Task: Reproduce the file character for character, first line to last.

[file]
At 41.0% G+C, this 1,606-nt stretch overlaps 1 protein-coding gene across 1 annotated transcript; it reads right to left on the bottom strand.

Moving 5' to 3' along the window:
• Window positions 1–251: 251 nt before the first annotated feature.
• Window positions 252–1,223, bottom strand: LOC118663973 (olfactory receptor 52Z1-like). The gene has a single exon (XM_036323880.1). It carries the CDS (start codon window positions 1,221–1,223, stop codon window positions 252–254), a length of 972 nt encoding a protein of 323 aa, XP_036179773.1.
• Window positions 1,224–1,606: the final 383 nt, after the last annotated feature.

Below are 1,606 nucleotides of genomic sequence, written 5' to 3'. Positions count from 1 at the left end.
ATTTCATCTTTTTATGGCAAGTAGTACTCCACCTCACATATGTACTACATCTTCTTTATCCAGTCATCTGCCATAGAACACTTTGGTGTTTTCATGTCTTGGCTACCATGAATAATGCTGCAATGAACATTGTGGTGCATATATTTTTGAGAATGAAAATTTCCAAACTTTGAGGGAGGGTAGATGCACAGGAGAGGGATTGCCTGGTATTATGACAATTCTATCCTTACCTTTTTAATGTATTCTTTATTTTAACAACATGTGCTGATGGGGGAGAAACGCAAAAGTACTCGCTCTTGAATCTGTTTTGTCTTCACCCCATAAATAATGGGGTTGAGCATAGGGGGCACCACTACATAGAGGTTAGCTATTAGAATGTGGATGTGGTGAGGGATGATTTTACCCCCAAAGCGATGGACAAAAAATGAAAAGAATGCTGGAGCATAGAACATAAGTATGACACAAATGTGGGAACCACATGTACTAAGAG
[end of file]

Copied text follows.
At 41.0% G+C, this 1,606-nt stretch overlaps 1 protein-coding gene across 1 annotated transcript; it reads right to left on the bottom strand.

Moving 5' to 3' along the window:
• Window positions 1–251: 251 nt before the first annotated feature.
• Window positions 252–1,223, bottom strand: LOC118663973 (olfactory receptor 52Z1-like). The gene has a single exon (XM_036323880.1). It carries the CDS (start codon window positions 1,221–1,223, stop codon window positions 252–254), a length of 972 nt encoding a protein of 323 aa, XP_036179773.1.
• Window positions 1,224–1,606: the final 383 nt, after the last annotated feature.

Below are 1,606 nucleotides of genomic sequence, written 5' to 3'. Positions count from 1 at the left end.
ATTTCATCTTTTTATGGCAAGTAGTACTCCACCTCACATATGTACTACATCTTCTTTATCCAGTCATCTGCCATAGAACACTTTGGTGTTTTCATGTCTTGGCTACCATGAATAATGCTGCAATGAACATTGTGGTGCATATATTTTTGAGAATGAAAATTTCCAAACTTTGAGGGAGGGTAGATGCACAGGAGAGGGATTGCCTGGTATTATGACAATTCTATCCTTACCTTTTTAATGTATTCTTTATTTTAACAACATGTGCTGATGGGGGAGAAACGCAAAAGTACTCGCTCTTGAATCTGTTTTGTCTTCACCCCATAAATAATGGGGTTGAGCATAGGGGGCACCACTACATAGAGGTTAGCTATTAGAATGTGGATGTGGTGAGGGATGATTTTACCCCCAAAGCGATGGACAAAAAATGAAAAGAATGCTGGAGCATAGAACATAAGTATGACACAAATGTGGGAACCACATGTACTAAGAG